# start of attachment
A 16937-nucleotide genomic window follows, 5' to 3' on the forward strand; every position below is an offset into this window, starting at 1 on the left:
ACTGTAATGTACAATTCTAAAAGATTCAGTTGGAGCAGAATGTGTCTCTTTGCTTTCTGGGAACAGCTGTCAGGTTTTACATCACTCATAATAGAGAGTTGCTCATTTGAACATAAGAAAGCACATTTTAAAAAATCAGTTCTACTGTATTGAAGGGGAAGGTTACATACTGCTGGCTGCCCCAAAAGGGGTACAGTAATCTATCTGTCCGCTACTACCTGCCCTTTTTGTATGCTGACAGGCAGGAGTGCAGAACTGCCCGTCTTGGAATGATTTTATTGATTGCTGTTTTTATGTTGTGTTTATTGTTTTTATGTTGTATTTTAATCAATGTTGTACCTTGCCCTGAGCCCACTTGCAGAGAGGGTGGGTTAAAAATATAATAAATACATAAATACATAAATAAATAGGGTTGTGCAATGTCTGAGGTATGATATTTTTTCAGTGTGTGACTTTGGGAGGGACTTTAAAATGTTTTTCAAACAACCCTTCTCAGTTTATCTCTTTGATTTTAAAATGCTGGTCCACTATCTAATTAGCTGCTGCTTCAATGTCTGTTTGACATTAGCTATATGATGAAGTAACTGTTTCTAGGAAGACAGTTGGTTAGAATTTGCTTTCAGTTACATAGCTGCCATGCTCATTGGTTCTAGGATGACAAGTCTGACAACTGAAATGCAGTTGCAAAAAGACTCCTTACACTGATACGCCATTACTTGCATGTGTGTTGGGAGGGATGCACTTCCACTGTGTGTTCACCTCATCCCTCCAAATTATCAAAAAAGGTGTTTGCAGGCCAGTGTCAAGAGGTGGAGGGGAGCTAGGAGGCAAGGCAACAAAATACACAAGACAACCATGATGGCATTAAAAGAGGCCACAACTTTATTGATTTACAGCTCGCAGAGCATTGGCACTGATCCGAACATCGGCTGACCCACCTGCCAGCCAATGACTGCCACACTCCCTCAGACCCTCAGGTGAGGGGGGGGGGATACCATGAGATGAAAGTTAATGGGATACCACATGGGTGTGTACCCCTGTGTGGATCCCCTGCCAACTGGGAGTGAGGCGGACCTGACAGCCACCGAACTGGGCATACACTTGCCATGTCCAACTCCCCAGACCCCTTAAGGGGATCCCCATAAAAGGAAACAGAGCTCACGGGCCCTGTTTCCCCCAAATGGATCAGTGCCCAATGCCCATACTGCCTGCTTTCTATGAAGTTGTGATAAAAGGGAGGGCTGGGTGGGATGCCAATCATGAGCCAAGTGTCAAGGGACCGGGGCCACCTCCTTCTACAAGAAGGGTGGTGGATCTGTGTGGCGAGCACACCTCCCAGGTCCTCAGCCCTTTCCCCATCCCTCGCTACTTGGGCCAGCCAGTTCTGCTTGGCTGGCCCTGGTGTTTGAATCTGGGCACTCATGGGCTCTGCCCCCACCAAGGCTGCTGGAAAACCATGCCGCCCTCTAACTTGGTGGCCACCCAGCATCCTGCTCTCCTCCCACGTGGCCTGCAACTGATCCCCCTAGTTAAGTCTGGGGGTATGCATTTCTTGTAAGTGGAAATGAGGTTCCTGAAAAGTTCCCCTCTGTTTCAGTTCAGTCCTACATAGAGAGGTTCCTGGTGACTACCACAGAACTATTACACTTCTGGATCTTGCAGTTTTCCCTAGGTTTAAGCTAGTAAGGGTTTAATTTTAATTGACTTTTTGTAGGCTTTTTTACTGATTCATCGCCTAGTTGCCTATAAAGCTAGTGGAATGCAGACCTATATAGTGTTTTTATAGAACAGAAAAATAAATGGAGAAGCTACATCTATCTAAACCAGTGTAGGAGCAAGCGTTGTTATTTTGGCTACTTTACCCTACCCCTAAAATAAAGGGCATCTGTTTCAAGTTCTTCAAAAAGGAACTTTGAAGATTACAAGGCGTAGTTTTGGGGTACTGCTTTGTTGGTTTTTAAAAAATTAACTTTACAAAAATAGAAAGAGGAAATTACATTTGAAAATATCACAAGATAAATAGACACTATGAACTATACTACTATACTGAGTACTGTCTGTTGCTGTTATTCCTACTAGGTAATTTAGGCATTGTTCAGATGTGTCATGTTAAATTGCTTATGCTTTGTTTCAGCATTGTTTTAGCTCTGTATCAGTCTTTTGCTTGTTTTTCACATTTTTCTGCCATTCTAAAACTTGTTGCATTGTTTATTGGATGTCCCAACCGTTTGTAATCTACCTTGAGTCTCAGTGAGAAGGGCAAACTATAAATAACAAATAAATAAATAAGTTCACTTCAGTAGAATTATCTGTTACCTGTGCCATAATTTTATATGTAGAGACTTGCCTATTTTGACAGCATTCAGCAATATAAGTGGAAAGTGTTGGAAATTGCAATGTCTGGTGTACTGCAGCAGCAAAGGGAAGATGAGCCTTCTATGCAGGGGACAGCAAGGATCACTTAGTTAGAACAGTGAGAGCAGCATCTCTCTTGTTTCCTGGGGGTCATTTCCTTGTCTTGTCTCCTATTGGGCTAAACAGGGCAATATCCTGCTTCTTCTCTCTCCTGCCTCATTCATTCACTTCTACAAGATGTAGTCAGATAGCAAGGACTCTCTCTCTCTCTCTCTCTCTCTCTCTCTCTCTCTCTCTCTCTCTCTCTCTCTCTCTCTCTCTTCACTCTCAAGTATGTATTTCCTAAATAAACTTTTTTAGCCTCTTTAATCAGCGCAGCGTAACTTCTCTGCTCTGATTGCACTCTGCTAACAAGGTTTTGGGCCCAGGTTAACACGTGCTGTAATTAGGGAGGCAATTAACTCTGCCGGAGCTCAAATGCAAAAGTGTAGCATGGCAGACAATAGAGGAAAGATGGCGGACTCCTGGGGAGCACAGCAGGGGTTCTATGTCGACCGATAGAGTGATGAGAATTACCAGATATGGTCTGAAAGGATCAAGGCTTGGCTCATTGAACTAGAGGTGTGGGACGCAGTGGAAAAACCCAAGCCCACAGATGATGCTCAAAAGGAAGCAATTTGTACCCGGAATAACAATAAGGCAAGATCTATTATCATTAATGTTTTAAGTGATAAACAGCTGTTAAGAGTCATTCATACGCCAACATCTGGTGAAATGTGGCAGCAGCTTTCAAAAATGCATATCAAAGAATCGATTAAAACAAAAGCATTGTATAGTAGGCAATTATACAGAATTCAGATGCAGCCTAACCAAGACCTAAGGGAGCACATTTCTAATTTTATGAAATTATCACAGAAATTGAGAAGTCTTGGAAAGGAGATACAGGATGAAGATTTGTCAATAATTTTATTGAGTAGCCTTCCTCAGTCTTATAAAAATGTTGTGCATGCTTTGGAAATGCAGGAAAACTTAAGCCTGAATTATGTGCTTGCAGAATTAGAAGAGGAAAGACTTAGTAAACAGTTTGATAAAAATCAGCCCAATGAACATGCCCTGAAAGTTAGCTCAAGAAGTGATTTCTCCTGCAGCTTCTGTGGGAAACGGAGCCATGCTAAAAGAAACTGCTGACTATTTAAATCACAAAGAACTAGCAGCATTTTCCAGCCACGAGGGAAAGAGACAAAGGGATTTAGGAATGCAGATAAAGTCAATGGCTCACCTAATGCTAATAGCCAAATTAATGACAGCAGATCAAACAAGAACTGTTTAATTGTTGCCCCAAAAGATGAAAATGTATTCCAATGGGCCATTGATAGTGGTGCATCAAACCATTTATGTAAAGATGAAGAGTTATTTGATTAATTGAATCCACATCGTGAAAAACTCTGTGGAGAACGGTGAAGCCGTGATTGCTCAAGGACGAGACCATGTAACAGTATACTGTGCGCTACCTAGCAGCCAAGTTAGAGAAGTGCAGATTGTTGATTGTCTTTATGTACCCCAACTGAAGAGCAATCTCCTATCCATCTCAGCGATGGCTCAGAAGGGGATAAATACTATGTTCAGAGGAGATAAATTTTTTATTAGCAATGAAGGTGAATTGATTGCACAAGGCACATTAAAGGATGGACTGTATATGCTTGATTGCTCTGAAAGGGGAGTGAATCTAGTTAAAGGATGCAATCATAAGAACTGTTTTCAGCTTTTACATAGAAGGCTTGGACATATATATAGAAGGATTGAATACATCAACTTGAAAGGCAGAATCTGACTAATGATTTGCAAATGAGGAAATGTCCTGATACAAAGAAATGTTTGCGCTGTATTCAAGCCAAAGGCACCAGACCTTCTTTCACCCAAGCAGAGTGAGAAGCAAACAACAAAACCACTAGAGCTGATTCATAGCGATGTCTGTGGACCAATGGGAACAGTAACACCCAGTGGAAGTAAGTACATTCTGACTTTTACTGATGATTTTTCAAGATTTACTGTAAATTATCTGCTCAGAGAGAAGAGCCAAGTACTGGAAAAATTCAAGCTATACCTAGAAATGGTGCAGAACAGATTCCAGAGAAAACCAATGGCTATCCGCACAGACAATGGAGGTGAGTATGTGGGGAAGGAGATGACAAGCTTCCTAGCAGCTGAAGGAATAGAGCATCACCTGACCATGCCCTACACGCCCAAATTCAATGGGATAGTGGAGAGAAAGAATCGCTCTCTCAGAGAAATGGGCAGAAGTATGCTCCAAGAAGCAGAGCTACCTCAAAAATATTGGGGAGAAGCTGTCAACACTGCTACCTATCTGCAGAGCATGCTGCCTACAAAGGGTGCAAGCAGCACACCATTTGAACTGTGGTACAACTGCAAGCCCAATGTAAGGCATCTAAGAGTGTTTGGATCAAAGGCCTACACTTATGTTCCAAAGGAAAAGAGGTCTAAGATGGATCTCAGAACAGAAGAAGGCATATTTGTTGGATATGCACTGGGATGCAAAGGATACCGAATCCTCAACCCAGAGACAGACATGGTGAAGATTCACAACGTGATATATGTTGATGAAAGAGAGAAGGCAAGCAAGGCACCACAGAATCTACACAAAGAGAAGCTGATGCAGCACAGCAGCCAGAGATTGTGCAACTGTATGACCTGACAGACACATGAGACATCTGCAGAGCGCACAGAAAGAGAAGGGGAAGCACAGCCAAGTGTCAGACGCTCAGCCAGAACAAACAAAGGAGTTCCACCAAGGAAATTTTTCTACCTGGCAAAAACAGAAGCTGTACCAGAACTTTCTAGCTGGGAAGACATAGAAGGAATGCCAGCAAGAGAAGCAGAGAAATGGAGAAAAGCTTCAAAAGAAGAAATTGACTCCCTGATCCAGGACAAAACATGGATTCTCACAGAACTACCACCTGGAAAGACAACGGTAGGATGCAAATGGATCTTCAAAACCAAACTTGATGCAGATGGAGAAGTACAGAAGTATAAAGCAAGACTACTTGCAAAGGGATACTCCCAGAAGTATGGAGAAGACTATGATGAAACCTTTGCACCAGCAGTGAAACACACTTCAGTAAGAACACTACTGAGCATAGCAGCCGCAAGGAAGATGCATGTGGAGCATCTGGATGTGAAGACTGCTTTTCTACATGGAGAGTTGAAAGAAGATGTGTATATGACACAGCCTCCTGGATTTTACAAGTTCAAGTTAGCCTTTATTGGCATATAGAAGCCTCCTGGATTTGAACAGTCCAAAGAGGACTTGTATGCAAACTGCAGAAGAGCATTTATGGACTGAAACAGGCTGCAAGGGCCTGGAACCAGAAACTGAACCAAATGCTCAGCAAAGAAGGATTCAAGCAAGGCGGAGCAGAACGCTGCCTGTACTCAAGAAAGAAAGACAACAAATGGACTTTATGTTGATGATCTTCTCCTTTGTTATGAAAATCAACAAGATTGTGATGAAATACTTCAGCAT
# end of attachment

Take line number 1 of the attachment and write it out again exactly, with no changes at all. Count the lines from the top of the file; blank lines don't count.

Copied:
A 16937-nucleotide genomic window follows, 5' to 3' on the forward strand; every position below is an offset into this window, starting at 1 on the left: